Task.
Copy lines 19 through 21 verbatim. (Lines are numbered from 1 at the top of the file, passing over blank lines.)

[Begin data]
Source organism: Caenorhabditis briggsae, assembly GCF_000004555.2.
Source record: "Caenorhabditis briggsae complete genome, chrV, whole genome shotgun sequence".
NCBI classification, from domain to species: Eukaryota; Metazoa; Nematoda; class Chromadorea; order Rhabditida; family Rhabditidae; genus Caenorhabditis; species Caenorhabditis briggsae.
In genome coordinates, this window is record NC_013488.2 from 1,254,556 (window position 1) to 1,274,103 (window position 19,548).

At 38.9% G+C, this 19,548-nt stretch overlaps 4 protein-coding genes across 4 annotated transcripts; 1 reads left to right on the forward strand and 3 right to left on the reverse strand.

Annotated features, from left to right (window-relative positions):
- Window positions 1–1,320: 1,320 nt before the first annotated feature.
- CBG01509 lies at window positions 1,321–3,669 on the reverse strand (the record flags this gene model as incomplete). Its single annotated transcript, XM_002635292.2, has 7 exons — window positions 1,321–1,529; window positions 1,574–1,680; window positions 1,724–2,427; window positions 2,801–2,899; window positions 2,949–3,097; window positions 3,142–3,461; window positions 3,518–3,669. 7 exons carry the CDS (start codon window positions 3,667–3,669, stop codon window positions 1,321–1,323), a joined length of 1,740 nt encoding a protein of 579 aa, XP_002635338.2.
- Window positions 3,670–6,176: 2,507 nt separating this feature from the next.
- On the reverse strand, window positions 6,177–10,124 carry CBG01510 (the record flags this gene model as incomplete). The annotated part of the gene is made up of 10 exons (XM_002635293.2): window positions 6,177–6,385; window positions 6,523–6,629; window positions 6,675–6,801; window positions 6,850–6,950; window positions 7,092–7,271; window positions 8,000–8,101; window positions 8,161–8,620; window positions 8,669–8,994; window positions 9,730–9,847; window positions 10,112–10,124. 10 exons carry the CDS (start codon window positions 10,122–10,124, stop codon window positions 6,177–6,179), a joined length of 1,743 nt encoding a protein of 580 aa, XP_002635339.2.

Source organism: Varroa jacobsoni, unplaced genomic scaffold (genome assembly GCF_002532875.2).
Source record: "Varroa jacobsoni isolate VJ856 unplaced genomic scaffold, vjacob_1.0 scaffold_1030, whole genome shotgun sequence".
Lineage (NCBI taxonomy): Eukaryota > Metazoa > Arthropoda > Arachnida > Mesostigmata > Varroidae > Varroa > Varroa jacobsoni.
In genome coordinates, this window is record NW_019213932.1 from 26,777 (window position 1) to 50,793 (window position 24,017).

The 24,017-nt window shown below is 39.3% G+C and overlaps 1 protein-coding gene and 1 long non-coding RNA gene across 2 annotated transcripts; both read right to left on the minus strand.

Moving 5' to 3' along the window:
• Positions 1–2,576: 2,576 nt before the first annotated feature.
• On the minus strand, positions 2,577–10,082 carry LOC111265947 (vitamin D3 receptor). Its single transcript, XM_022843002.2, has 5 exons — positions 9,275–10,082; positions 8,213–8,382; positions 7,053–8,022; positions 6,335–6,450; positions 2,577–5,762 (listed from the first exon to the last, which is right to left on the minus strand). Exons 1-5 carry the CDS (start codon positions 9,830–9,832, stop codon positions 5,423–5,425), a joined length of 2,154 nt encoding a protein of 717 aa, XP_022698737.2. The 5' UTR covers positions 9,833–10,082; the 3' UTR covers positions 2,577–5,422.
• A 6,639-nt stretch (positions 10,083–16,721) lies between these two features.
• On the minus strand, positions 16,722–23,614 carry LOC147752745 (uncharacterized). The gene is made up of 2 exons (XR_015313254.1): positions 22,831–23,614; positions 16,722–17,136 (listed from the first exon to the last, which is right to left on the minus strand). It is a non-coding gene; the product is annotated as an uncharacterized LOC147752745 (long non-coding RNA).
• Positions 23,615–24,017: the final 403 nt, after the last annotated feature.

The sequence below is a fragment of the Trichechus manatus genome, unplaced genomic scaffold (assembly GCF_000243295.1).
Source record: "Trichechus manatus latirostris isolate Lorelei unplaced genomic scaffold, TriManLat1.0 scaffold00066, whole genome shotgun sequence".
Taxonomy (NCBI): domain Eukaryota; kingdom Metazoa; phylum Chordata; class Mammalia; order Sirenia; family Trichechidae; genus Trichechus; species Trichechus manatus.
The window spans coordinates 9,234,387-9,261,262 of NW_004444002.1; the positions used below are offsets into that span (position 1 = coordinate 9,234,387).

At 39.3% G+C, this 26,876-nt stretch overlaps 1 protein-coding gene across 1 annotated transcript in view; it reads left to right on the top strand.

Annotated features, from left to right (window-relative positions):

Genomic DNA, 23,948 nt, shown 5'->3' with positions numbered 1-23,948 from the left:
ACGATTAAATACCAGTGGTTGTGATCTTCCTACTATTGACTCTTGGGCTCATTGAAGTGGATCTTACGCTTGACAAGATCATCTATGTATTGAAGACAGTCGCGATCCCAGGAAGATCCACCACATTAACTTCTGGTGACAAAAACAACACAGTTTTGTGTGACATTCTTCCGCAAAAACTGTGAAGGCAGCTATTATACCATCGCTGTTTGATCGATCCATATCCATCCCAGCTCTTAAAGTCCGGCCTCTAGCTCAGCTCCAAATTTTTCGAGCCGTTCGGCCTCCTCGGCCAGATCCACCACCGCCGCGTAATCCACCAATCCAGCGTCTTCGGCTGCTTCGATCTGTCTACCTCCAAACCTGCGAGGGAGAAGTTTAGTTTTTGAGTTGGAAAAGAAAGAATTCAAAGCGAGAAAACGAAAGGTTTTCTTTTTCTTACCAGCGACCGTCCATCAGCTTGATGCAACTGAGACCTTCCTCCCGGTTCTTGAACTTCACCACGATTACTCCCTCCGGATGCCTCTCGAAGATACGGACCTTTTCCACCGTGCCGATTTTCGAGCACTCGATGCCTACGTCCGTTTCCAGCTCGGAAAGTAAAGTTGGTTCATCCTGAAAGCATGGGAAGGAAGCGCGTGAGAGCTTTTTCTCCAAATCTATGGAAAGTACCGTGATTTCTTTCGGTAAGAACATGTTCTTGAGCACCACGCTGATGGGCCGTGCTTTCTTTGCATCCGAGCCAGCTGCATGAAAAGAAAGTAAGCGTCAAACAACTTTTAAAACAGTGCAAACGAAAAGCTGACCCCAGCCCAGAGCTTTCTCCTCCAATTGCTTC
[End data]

• A 6,639-nt stretch (positions 10,083–16,721) lies between these two features.
• On the minus strand, positions 16,722–23,614 carry LOC147752745 (uncharacterized). The gene is made up of 2 exons (XR_015313254.1): positions 22,831–23,614; positions 16,722–17,136 (listed from the first exon to the last, which is right to left on the minus strand). It is a non-coding gene; the product is annotated as an uncharacterized LOC147752745 (long non-coding RNA).
• Positions 23,615–24,017: the final 403 nt, after the last annotated feature.